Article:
Research | The Historic Huizhou Housing Market

In the summer of 2017, I traveled back to my hometown in China and visited friends who were preparing for an exhibition of documents from the ancient Huizhou prefecture, an area currently in southern Anhui Province. Glancing through the piles of yellowed papers waiting to be framed, a house transaction record caught my eye. This was a handwritten document recorded by a third party stating that a homeowner was selling his house to his cousin, with information on price, location, house structure and a rough measure of the size, dated 1911. I then visited local archive offices in the Huizhou area and have so far collected more than 1000 ancient housing transaction records with the earliest one dated 1575, along with other supplemental documents.


A land transaction document from She County, Huizhou, dated 1940. Source: 《中国徽州文书(民国编)》,黄山学院编,清华大学出版社,2010.
Chengkan Village, a well-preserved typical Huizhou village, is now a popular tourist attraction. Copyright © Shangwei Wu


A house price index from 1575 to 1949

The abundance of these records provides a rare opportunity to study economic life in late imperial China on a micro level. My first research project with these records focuses on using house and land transactions to develop price indices that cover the late Ming Dynasty, the Qing Dynasty and the Republic of China (1575-1949), using a hedonic regression model. The results show that house and land prices are correlated with the home’s layout, relationship between sellers and buyers, location of the house, and seller’s gender. The price indices also respond strongly to major historic events, such as wars or currency reforms.

Historic shocks and the institutional function of lineage in economic activities

Another project that I am currently working on aims to examine the effect of historic shocks, such as natural disasters and political turmoil, on the short and long run performance of lineages in the Huizhou area, and understand how idiosyncrasies in lineage affect responses to these shocks. The outcome variables that describe lineage performance include wealth, the imperial civil examination results, and labor market achievements of each lineage. The price indices that I am developing in the aforementioned project will serve as a foundation for measuring wealth. Additional information will be obtained from the genealogies of Huizhou Families.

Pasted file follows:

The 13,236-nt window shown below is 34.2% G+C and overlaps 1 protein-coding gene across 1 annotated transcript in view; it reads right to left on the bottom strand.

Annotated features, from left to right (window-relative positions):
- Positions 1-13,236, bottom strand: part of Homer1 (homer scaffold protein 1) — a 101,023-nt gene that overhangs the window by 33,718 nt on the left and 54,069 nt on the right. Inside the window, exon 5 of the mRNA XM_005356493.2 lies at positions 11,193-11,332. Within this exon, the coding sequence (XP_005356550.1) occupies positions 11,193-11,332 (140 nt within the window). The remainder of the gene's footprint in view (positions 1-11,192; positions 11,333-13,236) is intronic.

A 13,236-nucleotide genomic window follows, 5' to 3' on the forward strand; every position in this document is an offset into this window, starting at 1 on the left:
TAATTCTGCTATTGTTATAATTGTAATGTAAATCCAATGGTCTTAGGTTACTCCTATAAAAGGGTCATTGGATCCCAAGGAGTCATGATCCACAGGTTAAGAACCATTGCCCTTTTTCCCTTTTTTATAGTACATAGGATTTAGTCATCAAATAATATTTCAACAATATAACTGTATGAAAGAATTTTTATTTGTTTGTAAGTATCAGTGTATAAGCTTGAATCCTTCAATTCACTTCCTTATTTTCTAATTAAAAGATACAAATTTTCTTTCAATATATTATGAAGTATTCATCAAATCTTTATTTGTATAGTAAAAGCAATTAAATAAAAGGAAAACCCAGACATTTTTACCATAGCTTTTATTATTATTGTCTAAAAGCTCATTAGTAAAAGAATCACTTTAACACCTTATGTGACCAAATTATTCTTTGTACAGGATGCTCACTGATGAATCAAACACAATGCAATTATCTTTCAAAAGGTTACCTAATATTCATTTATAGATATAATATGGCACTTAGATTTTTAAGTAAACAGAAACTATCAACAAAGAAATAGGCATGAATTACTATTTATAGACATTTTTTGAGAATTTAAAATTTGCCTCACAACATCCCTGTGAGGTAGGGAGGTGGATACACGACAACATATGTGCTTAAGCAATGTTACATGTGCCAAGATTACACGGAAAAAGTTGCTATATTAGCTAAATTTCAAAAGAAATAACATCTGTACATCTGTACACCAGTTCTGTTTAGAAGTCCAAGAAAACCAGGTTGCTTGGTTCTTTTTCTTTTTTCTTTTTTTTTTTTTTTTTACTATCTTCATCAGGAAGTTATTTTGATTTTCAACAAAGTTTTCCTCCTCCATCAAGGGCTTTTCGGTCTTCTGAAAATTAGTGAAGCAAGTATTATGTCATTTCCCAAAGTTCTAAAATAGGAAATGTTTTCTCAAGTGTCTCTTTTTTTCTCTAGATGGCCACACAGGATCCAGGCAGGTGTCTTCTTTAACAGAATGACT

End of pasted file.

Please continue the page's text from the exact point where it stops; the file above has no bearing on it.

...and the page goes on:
An ancestral hall of the Luo lineage in Chengkan. Ancestral halls served as public spaces in which most important decisions regarding the whole lineage were made. Copyright © Shangwei Wu

Looking forward: insights on the "silver crisis" and international tea trade

This is merely the beginning of a long research path. Historians debate over whether the “silver crisis” in China during the mid-19th century was caused by the importation of opium, and alleviated by the exportation of tea and silk. This debate so far has only been supported by data collected at ports of entry and silver prices at the national level. Huizhou was a major producer of tea leaves and one of the financial centers of late imperial China. By investigating tea production on the local level and using my housing transactions data to estimate the price of silver, I will be able to add evidence to the discussion. I am also excited by the possibility of combining tea prices sold to Europe and local economic activities in Huizhou to trace out a global economic connection. In addition, with more modern data, I would like to explore individual-level path dependence on various outcomes for people living today, including education, labor and political preferences.